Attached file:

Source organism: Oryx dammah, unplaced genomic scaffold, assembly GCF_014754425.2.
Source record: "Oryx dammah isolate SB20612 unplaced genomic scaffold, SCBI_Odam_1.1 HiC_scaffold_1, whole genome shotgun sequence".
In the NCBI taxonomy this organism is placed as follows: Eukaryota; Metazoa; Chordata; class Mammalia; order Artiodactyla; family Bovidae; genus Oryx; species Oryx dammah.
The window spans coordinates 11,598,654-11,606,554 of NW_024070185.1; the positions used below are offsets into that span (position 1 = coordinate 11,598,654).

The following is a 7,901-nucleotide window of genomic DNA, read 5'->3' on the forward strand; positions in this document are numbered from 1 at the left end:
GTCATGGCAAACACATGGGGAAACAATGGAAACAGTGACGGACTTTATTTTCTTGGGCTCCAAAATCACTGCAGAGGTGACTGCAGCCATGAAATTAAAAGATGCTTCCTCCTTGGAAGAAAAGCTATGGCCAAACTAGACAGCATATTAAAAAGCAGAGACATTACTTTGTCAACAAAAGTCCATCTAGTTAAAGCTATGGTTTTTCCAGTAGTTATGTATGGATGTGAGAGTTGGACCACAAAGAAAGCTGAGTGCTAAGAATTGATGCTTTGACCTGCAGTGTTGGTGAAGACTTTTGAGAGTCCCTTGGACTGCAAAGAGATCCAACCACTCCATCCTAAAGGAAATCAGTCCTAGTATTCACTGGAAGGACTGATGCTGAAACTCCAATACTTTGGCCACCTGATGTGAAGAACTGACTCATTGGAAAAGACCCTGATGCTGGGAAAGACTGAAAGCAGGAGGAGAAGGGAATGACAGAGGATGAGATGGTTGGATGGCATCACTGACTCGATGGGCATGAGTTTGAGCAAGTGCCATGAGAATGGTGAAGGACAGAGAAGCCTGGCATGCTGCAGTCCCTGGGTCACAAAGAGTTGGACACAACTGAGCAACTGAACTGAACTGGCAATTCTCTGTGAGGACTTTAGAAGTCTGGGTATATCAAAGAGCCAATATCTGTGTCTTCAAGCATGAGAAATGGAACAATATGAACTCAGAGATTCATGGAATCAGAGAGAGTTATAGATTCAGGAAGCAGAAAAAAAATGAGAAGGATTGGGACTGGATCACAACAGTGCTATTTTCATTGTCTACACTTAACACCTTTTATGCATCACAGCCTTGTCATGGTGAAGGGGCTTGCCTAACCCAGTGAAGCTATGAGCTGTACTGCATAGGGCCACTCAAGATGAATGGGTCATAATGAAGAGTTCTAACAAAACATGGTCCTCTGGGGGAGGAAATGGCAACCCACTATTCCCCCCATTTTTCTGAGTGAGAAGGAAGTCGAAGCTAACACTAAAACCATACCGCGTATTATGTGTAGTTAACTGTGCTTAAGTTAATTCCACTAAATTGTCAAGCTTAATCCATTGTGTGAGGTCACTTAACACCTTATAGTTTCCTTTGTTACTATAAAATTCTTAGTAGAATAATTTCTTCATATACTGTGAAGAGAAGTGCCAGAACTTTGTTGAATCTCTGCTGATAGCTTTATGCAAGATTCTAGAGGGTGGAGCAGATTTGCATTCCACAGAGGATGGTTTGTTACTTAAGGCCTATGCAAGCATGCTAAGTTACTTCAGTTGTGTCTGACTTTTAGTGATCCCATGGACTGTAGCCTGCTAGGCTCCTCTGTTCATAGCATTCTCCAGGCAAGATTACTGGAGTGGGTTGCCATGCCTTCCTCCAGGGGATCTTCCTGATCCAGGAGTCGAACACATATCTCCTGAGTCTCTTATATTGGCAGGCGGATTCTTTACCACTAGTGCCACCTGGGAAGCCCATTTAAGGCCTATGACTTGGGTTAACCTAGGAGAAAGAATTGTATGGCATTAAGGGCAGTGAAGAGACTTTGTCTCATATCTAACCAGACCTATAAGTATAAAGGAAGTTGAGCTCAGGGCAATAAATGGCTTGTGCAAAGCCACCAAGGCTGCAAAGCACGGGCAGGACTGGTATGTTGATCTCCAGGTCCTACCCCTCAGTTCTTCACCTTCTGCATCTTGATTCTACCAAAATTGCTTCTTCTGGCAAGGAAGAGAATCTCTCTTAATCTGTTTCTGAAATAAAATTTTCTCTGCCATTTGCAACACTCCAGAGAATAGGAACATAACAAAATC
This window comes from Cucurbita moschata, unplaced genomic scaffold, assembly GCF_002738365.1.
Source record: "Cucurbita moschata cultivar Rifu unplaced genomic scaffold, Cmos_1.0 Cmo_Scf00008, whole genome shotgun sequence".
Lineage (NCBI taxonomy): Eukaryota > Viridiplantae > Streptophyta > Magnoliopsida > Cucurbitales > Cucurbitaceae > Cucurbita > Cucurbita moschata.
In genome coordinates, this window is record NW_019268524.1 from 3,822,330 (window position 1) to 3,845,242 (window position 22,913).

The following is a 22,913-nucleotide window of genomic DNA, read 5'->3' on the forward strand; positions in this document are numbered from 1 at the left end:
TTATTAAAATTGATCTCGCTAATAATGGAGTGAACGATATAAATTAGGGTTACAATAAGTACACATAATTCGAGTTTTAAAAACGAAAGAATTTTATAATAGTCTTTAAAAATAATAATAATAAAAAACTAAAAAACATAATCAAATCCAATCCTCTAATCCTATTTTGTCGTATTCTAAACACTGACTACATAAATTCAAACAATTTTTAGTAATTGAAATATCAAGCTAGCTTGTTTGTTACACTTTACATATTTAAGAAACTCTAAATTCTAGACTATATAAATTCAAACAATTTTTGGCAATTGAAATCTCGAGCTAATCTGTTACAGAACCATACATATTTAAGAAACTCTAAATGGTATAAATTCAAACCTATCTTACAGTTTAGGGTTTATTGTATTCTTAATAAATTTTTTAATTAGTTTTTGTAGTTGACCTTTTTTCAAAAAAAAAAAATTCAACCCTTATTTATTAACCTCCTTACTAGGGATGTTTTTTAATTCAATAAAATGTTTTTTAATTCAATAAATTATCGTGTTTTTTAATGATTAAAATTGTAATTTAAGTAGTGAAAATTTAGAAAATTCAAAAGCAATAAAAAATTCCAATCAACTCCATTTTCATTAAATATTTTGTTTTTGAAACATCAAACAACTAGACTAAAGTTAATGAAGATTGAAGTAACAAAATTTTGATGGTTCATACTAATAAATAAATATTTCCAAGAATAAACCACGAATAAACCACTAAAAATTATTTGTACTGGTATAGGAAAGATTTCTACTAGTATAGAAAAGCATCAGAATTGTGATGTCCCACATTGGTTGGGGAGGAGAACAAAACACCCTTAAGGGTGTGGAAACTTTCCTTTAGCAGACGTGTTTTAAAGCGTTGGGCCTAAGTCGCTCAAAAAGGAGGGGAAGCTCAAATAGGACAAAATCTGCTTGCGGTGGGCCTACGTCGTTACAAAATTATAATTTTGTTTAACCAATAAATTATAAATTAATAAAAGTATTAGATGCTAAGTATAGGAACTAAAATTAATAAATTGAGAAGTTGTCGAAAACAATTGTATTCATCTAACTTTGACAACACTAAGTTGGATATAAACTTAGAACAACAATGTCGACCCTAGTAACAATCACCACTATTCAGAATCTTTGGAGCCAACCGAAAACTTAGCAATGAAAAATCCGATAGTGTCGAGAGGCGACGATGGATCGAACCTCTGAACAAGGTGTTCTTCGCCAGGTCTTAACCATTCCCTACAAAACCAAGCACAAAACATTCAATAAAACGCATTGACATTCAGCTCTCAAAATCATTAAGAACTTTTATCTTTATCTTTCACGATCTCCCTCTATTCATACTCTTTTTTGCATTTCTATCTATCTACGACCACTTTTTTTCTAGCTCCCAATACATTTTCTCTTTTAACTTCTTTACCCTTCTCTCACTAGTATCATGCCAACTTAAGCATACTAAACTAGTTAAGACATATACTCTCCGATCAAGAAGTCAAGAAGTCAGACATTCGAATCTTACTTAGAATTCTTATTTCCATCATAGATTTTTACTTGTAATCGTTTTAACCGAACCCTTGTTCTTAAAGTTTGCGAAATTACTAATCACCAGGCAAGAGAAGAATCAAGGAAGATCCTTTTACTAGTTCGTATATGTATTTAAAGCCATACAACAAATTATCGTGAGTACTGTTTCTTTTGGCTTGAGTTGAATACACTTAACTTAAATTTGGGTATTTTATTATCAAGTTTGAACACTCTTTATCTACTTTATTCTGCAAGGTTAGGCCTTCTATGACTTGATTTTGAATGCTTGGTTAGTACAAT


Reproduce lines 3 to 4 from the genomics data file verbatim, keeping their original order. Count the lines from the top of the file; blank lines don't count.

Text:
In the NCBI taxonomy this organism is placed as follows: Eukaryota; Metazoa; Chordata; class Mammalia; order Artiodactyla; family Bovidae; genus Oryx; species Oryx dammah.
The window spans coordinates 11,598,654-11,606,554 of NW_024070185.1; the positions used below are offsets into that span (position 1 = coordinate 11,598,654).